“With extensive knowledge of the rabies virus, it is not surprising that rabies elimination efforts and the dog meat trade are wholly incompatible, given that the dog meat trade is the only trade to encourage the mass and unregulated movement of millions of dogs of unknown disease and vaccination status across provincial and even international borders each year. Furthermore, we know that rabies-positive dogs are being traded and slaughtered, with evidence of asymptomatic infected dogs being sold and slaughtered for human consumption in markets. It is no coincidence that the provinces and regencies with the greatest demand for dog meat are also those with the highest prevalence of rabies, with devastating societal, economic and animal welfare impacts.” – Lola Webber, Change For Animals Foundation.
Research conducted in markets in Indonesia’s North Sulawesi province demonstrated that between 7.8 and 10.6% of dogs being sold for human consumption were infected with rabies. In an email to Dog Meat-Free Indonesia, the Centers for Disease Control and Prevention of the United States commented: “There are reports that dog-meat markets have a higher rate of rabies than the general dog population, as people often sell dogs to the markets when they act sick; some of these sick dogs have rabies.… Furthermore, there are at least three published reports of humans acquiring rabies from activities associated with the dog meat market, emphasizing that the risk is very real.”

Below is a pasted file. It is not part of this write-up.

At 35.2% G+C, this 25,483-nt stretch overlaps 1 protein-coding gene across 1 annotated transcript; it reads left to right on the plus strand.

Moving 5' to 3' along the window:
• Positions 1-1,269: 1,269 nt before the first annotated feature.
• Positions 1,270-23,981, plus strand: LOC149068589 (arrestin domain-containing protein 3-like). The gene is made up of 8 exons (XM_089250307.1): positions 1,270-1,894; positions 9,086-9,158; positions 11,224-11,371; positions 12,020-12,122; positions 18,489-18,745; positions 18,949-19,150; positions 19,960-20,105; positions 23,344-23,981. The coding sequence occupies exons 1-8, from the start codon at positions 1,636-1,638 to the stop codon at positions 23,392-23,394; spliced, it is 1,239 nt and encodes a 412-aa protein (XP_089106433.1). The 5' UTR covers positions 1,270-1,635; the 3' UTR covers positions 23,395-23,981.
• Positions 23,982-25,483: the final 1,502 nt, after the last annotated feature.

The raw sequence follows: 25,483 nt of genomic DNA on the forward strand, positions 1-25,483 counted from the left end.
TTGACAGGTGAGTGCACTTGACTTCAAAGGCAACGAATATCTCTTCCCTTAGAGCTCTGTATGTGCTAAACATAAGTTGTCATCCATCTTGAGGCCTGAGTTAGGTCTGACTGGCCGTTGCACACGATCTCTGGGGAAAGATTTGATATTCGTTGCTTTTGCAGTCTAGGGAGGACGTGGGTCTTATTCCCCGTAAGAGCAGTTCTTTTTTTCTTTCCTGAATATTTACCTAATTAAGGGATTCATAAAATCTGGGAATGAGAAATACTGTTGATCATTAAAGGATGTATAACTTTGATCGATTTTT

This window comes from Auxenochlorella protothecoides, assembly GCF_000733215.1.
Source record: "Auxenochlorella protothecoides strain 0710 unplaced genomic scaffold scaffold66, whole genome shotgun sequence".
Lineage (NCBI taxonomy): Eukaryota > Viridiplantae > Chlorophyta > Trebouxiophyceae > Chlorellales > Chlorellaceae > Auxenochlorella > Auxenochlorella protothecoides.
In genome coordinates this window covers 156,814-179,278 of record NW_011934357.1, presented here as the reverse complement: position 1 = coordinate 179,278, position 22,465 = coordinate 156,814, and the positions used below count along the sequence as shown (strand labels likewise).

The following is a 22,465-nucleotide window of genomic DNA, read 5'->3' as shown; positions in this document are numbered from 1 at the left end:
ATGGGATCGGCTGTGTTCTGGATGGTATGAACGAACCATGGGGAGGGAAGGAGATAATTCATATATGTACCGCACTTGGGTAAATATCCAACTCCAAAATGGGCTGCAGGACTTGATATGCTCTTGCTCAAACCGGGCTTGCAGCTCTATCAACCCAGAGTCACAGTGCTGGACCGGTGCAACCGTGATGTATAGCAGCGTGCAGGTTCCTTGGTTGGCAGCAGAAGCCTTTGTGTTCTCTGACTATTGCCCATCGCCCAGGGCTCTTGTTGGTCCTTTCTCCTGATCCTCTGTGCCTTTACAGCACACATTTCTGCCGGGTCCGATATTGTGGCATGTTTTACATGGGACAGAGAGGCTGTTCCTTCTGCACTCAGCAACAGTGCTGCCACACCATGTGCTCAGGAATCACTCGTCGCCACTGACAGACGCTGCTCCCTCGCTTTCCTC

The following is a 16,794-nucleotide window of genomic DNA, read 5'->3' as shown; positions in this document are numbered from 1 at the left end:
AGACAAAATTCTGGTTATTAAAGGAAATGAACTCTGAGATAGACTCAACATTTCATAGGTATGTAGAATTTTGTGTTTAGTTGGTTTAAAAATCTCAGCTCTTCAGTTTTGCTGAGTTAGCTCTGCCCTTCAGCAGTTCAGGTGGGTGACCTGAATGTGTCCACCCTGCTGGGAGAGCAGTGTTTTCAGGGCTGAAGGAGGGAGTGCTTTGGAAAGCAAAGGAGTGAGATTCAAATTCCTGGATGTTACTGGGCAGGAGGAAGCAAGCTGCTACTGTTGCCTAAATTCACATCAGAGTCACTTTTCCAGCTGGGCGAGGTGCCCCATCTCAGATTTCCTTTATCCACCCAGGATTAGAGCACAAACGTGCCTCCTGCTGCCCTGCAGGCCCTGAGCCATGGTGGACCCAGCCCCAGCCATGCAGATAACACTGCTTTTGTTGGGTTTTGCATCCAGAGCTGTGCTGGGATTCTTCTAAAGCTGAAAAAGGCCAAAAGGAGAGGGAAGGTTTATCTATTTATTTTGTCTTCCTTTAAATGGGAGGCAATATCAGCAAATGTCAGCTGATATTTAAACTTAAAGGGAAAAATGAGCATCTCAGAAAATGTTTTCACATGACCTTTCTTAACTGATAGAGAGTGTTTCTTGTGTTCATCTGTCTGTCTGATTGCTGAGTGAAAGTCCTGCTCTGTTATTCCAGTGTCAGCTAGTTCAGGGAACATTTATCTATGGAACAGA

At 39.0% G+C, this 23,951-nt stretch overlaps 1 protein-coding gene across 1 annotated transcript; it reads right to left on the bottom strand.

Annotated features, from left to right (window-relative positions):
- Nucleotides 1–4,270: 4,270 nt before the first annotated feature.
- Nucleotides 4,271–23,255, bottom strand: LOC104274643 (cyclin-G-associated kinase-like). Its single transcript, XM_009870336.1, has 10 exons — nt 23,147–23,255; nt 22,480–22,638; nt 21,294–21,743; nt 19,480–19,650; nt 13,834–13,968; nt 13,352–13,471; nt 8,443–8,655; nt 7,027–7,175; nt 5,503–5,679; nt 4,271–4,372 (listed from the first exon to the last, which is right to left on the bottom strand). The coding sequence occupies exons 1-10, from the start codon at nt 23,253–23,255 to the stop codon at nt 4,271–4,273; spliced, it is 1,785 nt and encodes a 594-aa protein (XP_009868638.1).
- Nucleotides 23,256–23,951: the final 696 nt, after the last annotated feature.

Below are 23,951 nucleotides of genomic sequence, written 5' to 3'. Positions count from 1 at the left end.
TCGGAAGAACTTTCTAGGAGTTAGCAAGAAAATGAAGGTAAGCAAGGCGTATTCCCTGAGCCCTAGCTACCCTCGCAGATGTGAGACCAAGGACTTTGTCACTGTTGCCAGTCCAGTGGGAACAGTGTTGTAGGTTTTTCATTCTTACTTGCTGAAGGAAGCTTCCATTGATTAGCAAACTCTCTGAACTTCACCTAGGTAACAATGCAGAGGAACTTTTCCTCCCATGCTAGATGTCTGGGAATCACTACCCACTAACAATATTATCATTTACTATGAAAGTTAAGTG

“Across the globe, nations are united in a collective response to the deadly Covid-19 pandemic, including calls to close the most dangerous trades and markets that are associated with the transmission of diseases and the emergence of novel zoonotic diseases. Yet, despite warnings from leading human and animal health experts and epidemiologists, unregulated animal trades and markets throughout the region continue to operate largely unchallenged, providing almost identical environments to those from which Covid-19 emerged, and potentially exposing hundreds of thousands of people every day, including tourists, to a variety of zoonotic diseases, including rabies.” – Dr. Katherine Polak, FOUR PAWS.